It’s funny that not long ago, consumers bellyached about lacking choices in how they received their content. It was either the local cable operator, or satellite, and every package was fat.
Now, content is a many splintered thing and eventually, that could turn out badly, too.
On Tuesday, Fox introduced a new and improved Fox Now app that will package the Fox network, FX and National Geographic, live and catalogued. In the near future, Fox Sports channels will get added in. Right now, all of this is available only through Apple TV though that will expand, too.
The good thing about this new Fox Now is that authentication will become one-stop shopping for Fox networks. Why that authentication business wasn’t cleaned up long ago is a good question, even if it’s just me posing it. The authentication process is an incredible buzzkill. No news there.
The bigger question is: “What for?”
The headline for the new service on the Broadcasting & Cable site reads: “Fox Launches New Streaming Video App” with the subhead: “Content from broadcast network, FX and National Geographic available in one place.” If you were writing a sub-subhead, it could be: “Just like it already is, in lots of other places, including regular old TV.”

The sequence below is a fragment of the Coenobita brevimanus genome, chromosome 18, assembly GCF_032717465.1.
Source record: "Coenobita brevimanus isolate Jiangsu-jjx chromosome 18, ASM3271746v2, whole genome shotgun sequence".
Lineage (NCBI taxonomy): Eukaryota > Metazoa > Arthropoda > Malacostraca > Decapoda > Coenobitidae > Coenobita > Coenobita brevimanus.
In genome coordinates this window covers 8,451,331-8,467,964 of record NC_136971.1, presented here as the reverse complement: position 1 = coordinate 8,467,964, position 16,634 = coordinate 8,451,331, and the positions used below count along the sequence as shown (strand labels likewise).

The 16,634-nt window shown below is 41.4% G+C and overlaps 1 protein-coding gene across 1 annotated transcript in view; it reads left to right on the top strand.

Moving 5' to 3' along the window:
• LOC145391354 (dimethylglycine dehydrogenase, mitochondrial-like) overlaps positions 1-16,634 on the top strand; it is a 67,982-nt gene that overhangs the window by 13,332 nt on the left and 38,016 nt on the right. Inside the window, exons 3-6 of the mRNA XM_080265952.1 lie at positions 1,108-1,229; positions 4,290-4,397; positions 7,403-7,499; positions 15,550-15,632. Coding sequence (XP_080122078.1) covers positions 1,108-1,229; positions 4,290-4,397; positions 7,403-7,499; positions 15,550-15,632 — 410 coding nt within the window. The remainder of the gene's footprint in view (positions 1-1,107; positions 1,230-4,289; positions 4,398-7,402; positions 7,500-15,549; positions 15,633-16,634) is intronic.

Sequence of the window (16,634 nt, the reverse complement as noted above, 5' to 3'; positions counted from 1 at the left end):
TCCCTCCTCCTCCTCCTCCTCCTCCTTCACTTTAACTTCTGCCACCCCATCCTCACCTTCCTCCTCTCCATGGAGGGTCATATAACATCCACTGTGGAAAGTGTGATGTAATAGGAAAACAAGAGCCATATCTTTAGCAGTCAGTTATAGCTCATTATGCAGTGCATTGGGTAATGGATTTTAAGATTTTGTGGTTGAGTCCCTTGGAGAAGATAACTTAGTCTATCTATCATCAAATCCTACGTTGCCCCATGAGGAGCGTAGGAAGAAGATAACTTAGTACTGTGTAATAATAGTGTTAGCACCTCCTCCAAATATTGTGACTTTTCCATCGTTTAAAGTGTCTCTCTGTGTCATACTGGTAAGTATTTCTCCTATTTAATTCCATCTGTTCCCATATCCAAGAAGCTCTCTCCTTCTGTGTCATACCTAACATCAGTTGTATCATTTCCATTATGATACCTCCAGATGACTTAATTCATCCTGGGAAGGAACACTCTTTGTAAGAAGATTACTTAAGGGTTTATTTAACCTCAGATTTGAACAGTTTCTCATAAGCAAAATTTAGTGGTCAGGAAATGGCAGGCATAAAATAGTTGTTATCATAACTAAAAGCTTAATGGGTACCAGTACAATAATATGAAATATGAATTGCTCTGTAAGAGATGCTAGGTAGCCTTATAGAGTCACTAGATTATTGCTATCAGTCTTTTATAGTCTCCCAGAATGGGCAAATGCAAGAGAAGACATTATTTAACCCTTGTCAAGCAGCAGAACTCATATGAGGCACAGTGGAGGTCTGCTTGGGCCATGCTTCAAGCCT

That’s why I’m unsure about Fox Now.
At a time skinny-bundle streaming services are popping up nearly weekly, plus Hulu, having one handy place to watch Fox networks could be one place too many. A consumer can already go to Playstation Vue, DirecTV Now, Sling TV and soon, YouTube TV, to get most or all of of what Fox Now is offering in a new package.
All you ever hear about is how viewers don’t watch networks, they watch programs. Certainly, a network app — especially one that joins several networks into one spot — is handy but it doesn’t sound revolutionary. In fact, it seems kind of late to the party.
More likely it’s all about advertising.
Bloomberg news speculates the new app for dynamic ad insertion schemes coordinated by TrueX, the digital ad company Fox bought in 2015.
I wonder if there are entrepreneurs who believe that as cable morphs into a new digital reality, viewers will pay for all the content they now get at a more seamless cost from cable. I don’t think so, mainly because real a la carte buying that apps help requires a consumer to make a conscious choice about what they’re buying.
Add up enough monthly app bills and Netflix begins to look better and better.